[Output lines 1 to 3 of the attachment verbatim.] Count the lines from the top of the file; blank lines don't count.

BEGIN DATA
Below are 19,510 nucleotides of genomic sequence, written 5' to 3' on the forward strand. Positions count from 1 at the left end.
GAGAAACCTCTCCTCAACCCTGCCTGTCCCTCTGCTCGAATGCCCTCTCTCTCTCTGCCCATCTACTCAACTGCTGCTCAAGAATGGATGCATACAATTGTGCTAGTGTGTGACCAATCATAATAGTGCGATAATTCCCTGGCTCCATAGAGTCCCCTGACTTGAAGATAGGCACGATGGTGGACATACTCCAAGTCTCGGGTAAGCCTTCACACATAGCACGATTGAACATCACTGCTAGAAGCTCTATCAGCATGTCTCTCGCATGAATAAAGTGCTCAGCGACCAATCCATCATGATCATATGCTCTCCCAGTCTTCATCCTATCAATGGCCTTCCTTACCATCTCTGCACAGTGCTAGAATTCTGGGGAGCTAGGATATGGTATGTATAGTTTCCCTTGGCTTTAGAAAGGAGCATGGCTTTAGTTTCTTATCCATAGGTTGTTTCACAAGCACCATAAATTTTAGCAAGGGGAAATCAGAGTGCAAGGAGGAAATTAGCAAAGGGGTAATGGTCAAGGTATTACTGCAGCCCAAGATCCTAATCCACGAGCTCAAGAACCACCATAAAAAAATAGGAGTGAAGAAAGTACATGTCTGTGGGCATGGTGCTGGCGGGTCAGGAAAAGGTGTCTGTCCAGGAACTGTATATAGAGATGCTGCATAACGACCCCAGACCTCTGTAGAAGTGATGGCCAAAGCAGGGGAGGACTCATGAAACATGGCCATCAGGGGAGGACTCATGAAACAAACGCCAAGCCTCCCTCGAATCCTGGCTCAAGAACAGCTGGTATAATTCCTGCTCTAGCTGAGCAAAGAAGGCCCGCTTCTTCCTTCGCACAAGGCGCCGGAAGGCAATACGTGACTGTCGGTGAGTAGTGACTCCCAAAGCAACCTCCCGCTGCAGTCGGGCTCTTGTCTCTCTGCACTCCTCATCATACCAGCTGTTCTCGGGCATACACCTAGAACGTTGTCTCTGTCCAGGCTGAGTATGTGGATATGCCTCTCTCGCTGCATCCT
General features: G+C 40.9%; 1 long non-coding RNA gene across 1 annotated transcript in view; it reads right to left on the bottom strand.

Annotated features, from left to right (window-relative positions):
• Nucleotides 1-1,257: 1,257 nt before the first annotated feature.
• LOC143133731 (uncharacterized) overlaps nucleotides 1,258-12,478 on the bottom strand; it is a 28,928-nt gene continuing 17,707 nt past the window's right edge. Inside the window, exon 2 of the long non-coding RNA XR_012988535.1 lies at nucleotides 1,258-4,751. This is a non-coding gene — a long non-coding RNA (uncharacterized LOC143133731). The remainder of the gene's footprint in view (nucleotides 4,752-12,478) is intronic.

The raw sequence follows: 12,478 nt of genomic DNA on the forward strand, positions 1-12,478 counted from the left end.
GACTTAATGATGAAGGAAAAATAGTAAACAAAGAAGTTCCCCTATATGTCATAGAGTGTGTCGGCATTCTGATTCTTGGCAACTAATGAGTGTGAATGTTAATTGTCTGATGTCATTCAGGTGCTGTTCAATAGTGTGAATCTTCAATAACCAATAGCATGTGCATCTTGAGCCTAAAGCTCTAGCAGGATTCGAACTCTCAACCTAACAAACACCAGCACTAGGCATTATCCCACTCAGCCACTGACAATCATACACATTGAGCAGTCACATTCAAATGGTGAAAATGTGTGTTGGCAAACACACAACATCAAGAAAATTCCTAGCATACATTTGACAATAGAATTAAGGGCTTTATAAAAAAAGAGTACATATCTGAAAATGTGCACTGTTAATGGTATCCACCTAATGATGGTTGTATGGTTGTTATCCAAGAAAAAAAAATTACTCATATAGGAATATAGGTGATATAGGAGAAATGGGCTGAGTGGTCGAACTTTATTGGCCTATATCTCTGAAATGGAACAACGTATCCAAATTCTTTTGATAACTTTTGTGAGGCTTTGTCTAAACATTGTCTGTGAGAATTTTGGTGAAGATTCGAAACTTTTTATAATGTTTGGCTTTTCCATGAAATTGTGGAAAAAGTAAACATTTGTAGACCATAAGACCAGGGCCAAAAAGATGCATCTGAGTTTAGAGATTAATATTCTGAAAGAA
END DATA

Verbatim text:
Below are 19,510 nucleotides of genomic sequence, written 5' to 3' on the forward strand. Positions count from 1 at the left end.
GAGAAACCTCTCCTCAACCCTGCCTGTCCCTCTGCTCGAATGCCCTCTCTCTCTCTGCCCATCTACTCAACTGCTGCTCAAGAATGGATGCATACAATTGTGCTAGTGTGTGACCAATCATAATAGTGCGATAATTCCCTGGCTCCATAGAGTCCCCTGACTTGAAGATAGGCACGATGGTGGACATACTCCAAGTCTCGGGTAAGCCTTCACACATAGCACGATTGAACATCACTGCTAGAAGCTCTATCAGCATGTCTCTCGCATGAATAAAGTGCTCAGCGACCAATCCATCATGATCATATGCTCTCCCAGTCTTCATCCTATCAATGGCCTTCCTTACCATCTCTGCACAGTGCTAGAATTCTGGGGAGCTAGGATATGGTATGTATAGTTTCCCTTGGCTTTAGAAAGGAGCATGGCTTTAGTTTCTTATCCATAGGTTGTTTCACAAGCACCATAAATTTTAGCAAGGGGAAATCAGAGTGCAAGGAGGAAATTAGCAAAGGGGTAATGGTCAAGGTATTACTGCAGCCCAAGATCCTAATCCACGAGCTCAAGAACCACCATAAAAAAATAGGAGTGAAGAAAGTACATGTCTGTGGGCATGGTGCTGGCGGGTCAGGAAAAGGTGTCTGTCCAGGAACTGTATATAGAGATGCTGCATAACGACCCCAGACCTCTGTAGAAGTGATGGCCAAAGCAGGGGAGGACTCATGAAACATGGCCATCAGGGGAGGACTCATGAAACAAACGCCAAGCCTCCCTCGAATCCTGGCTCAAGAACAGCTGGTATAATTCCTGCTCTAGCTGAGCAAAGAAGGCCCGCTTCTTCCTTCGCACAAGGCGCCGGAAGGCAATACGTGACTGTCGGTGAGTAGTGACTCCCAAAGCAACCTCCCGCTGCAGTCGGGCTCTTGTCTCTCTGCACTCCTCATCATACCAGCTGTTCTCGGGCATACACCTAGAACGTTGTCTCTGTCCAGGCTGAGTATGTGGATATGCCTCTCTCGCTGCATCCT
General features: G+C 40.9%; 1 long non-coding RNA gene across 1 annotated transcript in view; it reads right to left on the bottom strand.